"When Christmas rolled around we had a real tree with lights and a star. My sister and I had no idea what the word Christmas meant; to us it was, and remained for years, glitter and gifts. We had to put together the pieces of America that came to us through television, song lyrics, Meijer Thrifty Acres, and our father, coming home from work each day with a new kind of candy in his pocket."Christmas was always just glitter and gifts to my heathen (or oblivious-to-religion) childhood self, too. And just like her dad, mine liked bringing home treats for my sister and me, sometimes cookies wrapped in napkins. They must have left crumbs in his pockets.--Bich Minh Nguyen
I like the way she describes Pringles: "So delicate, breaking into salty shards on our tongues." I also thought that their trademark canisters made them the most elegant chips. I enjoyed stacking my Pringles and eating them sometimes in twos, sometimes in threes, sometimes half of a single one at a time if I wanted to make them last. While sour cream and onion (green) was my mom's favorite, and my dad happily munched on the barbeque (burgundy/purple), I liked the original flavor because it was red...I liked them all, really, but maybe just because I associated them with the movies we watched on weekend nights sitting on our old L-shaped Levitz couch.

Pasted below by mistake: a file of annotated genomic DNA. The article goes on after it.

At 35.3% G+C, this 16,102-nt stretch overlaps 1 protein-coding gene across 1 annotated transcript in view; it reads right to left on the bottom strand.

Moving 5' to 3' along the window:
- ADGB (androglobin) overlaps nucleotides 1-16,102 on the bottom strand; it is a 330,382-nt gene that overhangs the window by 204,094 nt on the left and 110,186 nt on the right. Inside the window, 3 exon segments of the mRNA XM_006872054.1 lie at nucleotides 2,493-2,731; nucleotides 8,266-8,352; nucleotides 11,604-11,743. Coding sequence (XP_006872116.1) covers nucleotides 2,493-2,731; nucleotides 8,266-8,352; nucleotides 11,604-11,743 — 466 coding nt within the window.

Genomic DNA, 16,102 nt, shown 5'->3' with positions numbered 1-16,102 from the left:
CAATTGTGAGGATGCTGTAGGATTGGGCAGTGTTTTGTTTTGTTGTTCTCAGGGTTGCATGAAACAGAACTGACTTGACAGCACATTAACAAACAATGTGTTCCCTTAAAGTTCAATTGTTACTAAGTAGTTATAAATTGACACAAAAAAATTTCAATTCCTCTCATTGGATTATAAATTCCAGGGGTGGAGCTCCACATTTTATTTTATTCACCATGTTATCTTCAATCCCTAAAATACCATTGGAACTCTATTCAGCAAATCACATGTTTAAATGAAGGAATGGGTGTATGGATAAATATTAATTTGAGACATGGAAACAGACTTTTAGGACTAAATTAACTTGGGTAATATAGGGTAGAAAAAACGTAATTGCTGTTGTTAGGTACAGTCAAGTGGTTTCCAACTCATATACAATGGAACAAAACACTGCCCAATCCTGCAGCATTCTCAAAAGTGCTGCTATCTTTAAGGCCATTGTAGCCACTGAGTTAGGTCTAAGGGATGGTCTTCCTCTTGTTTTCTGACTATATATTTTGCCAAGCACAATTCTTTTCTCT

Even now, any Pringle I eat still reminds me of Silence of the Lambs. Either we watched that movie a lot, or I was too young to see Anthony Hopkins do those sorts of things (or both) -- but to this day, I don't know if I could watch The Remains of the Day without cringing, even though it's one of my favorite books.